Racing is saddled with Sheikh Mohammed – all we can do is stop cheering

A new podcast series raises serious questions about the Dubai ruler’s suitability as an owner but the sport is far too reliant on his investment to act

Owen Slot, The Times
May 31, 2024

The third-favourite in the Betfred Derby at Epsom on Saturday afternoon is Ancient Wisdom, a three-year-old bay colt owned by Golophin, the racing operation funded by Sheikh Mohammed. There is nothing unusual in that because Mohammed is the most successful owner in British Flat racing.

Mohammed’s Godolphin stable is, by some distance, leading the Flat owners’ championship. In the 2,000 Guineas, the first classic of the season, another of his horses, Notable Speech, came in a 16-1 winner. In the long-running rivalry between the two biggest owners in British racing, Godolphin and Coolmore, the Irish operation, Godolphin is clearly ahead with no signs of slowing down.

The question, though, is: should Mohammed even be licensed to own horses that compete in British races?

Mohammed’s Godolphin stable owns the third-favourite in Saturday’s Derby

This is such a problematic topic for British racing that it is barely ever touched upon. It became particularly tricky four years ago when the UK High Court found that, on the balance of probabilities, Mohammed was responsible for the abduction of two of his own daughters.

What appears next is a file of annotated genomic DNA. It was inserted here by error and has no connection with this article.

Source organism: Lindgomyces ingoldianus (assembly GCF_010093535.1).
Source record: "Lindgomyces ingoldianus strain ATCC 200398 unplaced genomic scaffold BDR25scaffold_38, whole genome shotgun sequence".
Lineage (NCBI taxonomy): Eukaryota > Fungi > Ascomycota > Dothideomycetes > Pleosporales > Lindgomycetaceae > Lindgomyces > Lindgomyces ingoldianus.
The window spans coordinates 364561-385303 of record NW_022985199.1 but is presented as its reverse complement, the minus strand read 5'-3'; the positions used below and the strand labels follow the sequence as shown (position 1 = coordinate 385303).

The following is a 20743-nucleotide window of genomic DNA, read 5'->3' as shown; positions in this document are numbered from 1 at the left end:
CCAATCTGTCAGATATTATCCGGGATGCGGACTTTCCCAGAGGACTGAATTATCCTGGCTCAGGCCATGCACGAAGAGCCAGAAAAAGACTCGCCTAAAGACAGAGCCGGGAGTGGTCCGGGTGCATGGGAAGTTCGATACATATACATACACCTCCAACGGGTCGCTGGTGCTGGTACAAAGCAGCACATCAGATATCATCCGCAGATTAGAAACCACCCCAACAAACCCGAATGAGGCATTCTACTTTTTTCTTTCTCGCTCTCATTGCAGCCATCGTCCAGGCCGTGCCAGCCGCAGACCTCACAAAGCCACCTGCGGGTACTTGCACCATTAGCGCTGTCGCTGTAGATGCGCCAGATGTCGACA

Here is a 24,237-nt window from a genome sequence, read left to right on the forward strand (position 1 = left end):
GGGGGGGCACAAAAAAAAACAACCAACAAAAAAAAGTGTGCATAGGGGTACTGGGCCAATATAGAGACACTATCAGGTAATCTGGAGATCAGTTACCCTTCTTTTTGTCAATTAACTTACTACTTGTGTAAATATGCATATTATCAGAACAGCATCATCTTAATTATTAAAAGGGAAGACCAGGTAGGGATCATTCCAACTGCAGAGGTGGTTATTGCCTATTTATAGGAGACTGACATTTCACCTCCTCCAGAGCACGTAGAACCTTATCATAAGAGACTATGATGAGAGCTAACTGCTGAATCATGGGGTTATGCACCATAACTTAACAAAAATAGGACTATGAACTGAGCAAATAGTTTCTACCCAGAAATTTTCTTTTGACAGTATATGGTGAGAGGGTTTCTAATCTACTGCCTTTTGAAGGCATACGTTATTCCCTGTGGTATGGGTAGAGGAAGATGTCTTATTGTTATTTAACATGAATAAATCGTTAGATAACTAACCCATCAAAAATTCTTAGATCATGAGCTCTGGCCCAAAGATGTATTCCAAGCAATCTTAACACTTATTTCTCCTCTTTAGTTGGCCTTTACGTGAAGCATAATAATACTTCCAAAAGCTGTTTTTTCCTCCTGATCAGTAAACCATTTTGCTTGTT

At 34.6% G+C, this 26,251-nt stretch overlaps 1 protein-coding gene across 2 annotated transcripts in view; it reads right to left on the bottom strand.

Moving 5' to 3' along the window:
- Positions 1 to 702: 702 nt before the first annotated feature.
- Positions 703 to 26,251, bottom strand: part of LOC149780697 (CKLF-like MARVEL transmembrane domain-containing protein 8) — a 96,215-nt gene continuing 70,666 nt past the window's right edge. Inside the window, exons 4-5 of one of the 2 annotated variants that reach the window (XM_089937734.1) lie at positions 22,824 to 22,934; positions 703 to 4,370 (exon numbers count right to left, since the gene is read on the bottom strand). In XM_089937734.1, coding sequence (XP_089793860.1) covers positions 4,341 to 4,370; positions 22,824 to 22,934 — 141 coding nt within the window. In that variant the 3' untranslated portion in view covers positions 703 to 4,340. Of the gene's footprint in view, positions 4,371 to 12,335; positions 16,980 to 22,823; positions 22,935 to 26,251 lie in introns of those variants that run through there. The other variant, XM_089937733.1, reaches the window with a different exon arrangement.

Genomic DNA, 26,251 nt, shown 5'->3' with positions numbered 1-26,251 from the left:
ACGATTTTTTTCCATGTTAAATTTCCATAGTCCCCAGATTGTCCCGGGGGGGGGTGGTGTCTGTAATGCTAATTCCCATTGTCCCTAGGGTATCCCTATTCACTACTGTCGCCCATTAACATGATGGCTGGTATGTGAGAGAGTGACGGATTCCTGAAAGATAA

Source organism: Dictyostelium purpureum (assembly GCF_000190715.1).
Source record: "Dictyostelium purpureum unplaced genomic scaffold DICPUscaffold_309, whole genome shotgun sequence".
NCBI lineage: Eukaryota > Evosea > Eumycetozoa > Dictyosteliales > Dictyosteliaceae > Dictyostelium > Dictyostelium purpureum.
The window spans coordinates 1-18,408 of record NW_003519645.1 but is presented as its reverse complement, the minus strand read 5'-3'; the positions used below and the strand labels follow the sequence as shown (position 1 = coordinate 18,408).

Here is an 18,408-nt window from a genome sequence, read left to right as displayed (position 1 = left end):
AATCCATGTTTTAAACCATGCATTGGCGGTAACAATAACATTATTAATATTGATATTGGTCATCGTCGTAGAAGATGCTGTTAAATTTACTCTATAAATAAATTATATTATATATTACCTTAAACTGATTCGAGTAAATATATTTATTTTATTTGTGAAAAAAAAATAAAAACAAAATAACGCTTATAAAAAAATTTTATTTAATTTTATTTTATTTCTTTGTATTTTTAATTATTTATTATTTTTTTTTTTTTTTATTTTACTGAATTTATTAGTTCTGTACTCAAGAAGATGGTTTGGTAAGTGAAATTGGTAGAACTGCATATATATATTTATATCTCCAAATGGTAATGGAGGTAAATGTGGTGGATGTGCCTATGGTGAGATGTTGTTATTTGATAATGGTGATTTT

Heads were ducking all round again two years ago when another High Court, settling a case between Mohammed and his ex-wife, Princess Haya Bint al-Hussein, found that a “campaign of fear, intimidation and harassment” had been conducted by Mohammed against Princess Haya and that “domestic abuse” had been “conducted on a scale which is entirely outside the ordinary circumstances of cases heard in the family court”.

These issues were touched upon in these pages after the Princess Haya decision two years ago. However, on the eve of another Derby comes further staggering detail about the country’s superstar racehorse owner, revealed in an extraordinary in-depth investigation, a four-part podcast series entitled The Runaway Princesses.